Although Wallace had spent some time around the fringes of the highly social and very upper class world of British naturalists by then, he was hardly an intimate member of their group. His modest background deprived him of the luxury of being able to pursue science as a hobby - unlike Lyell or Darwin, he had to work for a living. This turned out to be quite an advantage for him in some ways, though. He supported himself as a naturalist by collecting samples for wealthy people who kept natural history collections as a hobby. This meant that where some of his scientific peers might collect one or two samples of a species, Wallace collected - and examined - many more than that. It also meant that he had an enormous incentive to know what species lived where - it was his livelihood. Over the years that he'd spent time in the Amazon and the shorter time he'd spent in Indonesia, Wallace had looked at and thought about an enormous number of species of plants and animals, and had felt secure enough in his knowledge to not only report some of the facts that he had learned, but to also draw some more general conclusions from those facts.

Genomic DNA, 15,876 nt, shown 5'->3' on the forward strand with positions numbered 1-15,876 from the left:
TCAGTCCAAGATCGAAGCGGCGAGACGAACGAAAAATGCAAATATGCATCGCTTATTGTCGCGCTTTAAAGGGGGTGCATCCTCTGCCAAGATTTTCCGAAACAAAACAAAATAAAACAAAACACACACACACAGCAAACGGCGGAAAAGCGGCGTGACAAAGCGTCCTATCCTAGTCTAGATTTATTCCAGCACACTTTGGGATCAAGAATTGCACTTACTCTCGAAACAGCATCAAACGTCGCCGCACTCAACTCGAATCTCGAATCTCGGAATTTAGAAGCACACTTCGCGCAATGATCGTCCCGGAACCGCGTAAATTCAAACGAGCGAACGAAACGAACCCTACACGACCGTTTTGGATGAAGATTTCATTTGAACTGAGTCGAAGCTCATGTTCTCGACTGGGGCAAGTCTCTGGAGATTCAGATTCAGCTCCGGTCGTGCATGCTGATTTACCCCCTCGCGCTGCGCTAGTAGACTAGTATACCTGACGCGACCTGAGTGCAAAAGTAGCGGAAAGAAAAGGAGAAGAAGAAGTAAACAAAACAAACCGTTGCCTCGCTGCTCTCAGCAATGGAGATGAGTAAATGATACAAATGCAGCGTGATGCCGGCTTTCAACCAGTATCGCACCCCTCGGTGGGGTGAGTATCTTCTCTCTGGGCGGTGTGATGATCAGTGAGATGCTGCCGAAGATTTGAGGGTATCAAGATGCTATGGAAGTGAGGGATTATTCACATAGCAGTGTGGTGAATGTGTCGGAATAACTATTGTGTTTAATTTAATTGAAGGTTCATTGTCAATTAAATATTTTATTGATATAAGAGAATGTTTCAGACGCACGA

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Last week, I had a picture of a live spider for you to identify. Most of the guesses came quickly, and were absolutely correct - the spider in the picture was a Spiny-Backed Orbweaver. This week's arthropod might be a little more challenging.
The picture below features a pinned museum specimen, and was taken through a light microscope at about 40x magnification. The edge of a quarter appears in the photo for scale. The species in question is unique to the island of Hawaii, and is found on the wetter slopes of the younger volcanoes.